The UK police and UK Independent Police Complaints Commission complained to the UK print regulatory body the Press Complaints Commission over a November 18, 2011 Guardian report on “the investigation by the Independent Police Complaints Commission into the death of Mark Duggan,” according to the PCC’s report.
The police and police commission argued that the guardian’s headline and subheadline were “misleading.” The headline and subheadline originally read:
“Revealed: man whose shooting triggered riots was not armed; Mark Duggan investigation finds he was not carrying gun when killed in Tottenham.”
The PCC noted that the Guardian updated its subheadline after the IPCC complained and later published a Nov. 28 correction, updated the story and ran a “column by its independent Readers’ Editor.” The correction noted that “it is wrong to infer that Duggan was unarmed” even though he there wasn’t any “forensic evidence” that he “was holding a gun.”
We wrote in November of last year when the readers editor Chris Elliott wrote about the Guardian’s apology and correction. Elliott wrote that the Guardian “took too long” to respond to the police commission’s complaint.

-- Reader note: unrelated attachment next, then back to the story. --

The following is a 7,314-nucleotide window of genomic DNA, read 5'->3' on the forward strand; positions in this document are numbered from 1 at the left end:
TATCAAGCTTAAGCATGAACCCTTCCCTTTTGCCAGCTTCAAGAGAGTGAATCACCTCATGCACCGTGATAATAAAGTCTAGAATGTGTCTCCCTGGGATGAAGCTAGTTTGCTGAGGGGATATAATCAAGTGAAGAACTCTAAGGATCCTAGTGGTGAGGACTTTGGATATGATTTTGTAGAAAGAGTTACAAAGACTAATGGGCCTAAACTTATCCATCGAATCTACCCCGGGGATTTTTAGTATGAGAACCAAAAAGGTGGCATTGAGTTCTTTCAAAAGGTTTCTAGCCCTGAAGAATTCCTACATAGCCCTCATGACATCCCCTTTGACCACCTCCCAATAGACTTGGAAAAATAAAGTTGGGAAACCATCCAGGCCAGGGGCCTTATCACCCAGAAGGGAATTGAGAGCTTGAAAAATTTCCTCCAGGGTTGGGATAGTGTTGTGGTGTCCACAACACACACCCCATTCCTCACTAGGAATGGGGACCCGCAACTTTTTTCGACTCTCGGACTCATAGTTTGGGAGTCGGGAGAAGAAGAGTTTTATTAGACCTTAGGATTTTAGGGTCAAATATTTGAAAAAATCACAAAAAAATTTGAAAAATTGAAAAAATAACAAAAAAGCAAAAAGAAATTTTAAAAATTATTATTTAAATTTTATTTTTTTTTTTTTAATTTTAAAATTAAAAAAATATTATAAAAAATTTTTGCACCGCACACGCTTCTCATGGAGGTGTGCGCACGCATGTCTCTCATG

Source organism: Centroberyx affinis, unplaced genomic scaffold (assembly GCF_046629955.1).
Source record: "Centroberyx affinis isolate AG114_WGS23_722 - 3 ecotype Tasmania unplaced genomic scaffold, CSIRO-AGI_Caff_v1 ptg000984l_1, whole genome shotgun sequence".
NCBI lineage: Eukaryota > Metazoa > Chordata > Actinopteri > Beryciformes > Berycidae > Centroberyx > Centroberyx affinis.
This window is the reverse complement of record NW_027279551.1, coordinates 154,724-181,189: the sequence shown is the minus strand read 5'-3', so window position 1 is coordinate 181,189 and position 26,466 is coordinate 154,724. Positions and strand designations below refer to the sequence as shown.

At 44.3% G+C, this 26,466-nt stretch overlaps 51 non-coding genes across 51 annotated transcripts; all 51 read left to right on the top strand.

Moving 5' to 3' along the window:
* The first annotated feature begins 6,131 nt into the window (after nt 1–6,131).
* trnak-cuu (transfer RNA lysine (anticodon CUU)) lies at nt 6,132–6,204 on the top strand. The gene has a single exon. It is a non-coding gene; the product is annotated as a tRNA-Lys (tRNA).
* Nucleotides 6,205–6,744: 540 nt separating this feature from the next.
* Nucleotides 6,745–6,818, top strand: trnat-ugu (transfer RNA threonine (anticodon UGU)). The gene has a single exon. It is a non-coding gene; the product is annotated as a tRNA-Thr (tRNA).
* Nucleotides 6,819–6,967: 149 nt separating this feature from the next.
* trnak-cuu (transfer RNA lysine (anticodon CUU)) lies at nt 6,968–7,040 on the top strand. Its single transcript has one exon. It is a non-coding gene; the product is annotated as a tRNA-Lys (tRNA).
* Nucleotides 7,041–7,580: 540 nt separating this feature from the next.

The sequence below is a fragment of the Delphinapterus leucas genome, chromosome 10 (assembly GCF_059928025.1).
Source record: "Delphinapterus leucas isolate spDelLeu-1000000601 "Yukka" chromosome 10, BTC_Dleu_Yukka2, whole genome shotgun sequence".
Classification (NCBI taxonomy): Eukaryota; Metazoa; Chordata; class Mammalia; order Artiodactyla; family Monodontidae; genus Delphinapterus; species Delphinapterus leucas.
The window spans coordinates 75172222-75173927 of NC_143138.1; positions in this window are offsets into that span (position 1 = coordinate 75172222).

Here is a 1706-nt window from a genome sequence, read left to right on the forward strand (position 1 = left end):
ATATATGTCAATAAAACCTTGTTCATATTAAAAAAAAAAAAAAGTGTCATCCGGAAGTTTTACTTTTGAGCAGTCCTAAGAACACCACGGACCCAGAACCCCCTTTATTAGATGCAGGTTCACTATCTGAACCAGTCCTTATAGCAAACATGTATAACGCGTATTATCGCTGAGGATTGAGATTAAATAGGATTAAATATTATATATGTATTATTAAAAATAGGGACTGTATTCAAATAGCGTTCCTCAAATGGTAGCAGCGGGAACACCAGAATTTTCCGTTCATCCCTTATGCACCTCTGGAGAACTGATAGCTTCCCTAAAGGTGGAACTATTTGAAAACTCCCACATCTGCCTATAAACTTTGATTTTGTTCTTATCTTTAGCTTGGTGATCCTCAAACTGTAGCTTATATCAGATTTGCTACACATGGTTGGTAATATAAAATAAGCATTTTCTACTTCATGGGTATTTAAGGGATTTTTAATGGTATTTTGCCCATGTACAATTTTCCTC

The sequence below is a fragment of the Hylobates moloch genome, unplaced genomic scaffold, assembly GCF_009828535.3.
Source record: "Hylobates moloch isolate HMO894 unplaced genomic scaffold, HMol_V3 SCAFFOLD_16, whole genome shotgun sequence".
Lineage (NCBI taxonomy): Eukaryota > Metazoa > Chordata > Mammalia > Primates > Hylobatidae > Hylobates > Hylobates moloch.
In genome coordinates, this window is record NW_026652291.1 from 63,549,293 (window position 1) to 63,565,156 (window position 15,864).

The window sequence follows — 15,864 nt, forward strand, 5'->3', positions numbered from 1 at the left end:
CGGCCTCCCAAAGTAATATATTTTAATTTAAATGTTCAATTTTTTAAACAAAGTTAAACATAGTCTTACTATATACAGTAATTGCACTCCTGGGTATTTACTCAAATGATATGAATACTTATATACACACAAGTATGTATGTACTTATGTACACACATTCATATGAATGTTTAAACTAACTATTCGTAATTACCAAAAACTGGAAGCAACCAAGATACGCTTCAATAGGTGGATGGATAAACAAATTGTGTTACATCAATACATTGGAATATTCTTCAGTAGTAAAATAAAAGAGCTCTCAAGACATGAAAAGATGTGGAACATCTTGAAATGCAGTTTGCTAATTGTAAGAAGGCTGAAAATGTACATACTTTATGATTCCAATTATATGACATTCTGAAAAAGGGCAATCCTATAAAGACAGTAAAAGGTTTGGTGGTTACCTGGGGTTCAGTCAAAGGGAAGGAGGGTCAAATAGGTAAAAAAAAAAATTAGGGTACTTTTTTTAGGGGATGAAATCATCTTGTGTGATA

The PCC found that “the Guardian had failed to take care not to publish inaccurate or misleading information in breach of Clause 1 (Accuracy); its view was that the error was “significant and avoidable”. It noted the “over-riding” responsibility that newspapers have to take care over the presentation of stories at particularly sensitive times.”
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But, the PCC didn’t uphold the complaint because the Guardian did correct its story and address the police commission’s concerns.
The PCC’s adjudication noted that precedent PCC cases have found that complaints about headlines have to be reviewed in context with the story.
We wrote to the IPCC asking if it had any comment about the ruling. IPCC regional communications officer Ian Christon told iMediaEthics by e-mail that “The IPCC would like to thank the Press Complaints Commission for giving this matter its serious consideration and we are satisfied with the outcome.”
We asked the Guardian if it had any response to the ruling. A Guardian News & Media spokesperson told iMediaEthics by e-mail: “We welcome the PCC’s conclusion that we took the appropriate steps and offered sufficient remedy, including amendments to the article, a correction and a column by the readers’ editor, and we note that the complaints were not upheld.”